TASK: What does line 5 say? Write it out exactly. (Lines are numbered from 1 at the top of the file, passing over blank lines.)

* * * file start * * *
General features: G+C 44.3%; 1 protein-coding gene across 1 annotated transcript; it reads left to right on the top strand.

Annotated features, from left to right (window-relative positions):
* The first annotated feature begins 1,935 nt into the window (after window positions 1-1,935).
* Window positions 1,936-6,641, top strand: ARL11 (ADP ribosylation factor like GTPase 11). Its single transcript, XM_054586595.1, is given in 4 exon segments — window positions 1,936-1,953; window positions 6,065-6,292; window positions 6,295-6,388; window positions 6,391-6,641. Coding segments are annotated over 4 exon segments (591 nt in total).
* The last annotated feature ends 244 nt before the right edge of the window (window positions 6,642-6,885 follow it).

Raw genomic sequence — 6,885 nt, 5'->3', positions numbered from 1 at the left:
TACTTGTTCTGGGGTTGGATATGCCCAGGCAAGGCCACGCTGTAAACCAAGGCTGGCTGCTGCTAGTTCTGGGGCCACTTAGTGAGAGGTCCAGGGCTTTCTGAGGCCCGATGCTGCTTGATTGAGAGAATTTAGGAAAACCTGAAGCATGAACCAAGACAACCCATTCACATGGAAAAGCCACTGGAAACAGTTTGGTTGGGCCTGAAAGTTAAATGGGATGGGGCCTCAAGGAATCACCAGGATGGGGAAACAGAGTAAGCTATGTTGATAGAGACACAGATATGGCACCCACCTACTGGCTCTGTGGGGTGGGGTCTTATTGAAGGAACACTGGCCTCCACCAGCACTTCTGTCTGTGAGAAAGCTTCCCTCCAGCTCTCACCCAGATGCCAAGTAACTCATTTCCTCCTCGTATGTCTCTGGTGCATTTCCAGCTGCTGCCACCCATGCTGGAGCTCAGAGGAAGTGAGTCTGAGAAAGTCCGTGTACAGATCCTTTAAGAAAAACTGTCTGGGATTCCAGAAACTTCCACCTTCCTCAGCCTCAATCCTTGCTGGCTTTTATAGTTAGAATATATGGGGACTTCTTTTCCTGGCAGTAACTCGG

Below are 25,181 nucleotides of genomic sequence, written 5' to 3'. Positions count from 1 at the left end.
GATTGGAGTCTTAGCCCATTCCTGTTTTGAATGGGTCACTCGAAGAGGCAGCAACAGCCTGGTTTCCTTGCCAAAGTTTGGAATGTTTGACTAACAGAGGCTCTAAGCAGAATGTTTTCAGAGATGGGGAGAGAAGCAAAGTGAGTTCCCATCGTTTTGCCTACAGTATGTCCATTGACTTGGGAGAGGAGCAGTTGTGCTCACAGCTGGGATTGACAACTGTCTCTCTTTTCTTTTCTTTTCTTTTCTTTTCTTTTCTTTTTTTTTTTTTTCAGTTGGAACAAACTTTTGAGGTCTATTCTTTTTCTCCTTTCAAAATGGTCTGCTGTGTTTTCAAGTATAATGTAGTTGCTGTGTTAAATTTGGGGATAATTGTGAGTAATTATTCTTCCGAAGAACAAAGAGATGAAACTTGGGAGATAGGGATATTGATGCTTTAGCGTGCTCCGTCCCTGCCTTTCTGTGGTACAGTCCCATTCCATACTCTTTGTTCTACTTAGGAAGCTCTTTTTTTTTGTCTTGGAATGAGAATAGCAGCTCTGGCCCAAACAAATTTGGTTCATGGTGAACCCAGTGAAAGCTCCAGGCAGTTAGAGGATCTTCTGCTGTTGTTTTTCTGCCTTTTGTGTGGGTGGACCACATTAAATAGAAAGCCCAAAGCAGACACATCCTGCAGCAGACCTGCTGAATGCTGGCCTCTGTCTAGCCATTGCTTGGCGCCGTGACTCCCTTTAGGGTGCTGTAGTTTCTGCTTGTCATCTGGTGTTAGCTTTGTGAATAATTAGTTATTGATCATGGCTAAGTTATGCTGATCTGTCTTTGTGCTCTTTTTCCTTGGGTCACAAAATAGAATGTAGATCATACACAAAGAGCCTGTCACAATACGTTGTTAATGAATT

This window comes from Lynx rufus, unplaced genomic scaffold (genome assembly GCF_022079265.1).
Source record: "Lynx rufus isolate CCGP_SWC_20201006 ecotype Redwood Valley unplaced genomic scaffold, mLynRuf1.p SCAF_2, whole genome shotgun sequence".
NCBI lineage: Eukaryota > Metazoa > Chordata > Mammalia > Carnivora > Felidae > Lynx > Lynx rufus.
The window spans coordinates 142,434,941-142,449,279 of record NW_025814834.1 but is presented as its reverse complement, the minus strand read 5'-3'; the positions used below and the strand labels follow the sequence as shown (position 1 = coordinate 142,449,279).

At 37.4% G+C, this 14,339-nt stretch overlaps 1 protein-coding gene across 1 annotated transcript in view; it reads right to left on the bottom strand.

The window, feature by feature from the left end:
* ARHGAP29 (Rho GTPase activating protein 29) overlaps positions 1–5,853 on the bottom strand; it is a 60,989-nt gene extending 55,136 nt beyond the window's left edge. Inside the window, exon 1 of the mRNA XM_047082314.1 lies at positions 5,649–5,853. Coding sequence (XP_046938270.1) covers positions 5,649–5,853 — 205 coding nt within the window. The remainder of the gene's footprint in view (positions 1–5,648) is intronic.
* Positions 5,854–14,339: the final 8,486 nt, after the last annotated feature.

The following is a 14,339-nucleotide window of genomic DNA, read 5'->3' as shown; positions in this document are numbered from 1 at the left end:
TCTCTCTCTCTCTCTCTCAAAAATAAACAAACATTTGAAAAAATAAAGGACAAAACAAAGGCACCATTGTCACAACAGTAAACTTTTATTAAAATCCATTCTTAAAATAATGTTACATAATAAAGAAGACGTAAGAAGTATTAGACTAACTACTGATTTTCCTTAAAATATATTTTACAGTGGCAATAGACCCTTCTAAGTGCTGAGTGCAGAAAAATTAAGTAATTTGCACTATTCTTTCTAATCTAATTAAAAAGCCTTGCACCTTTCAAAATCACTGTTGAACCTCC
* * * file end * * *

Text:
* The last annotated feature ends 244 nt before the right edge of the window (window positions 6,642-6,885 follow it).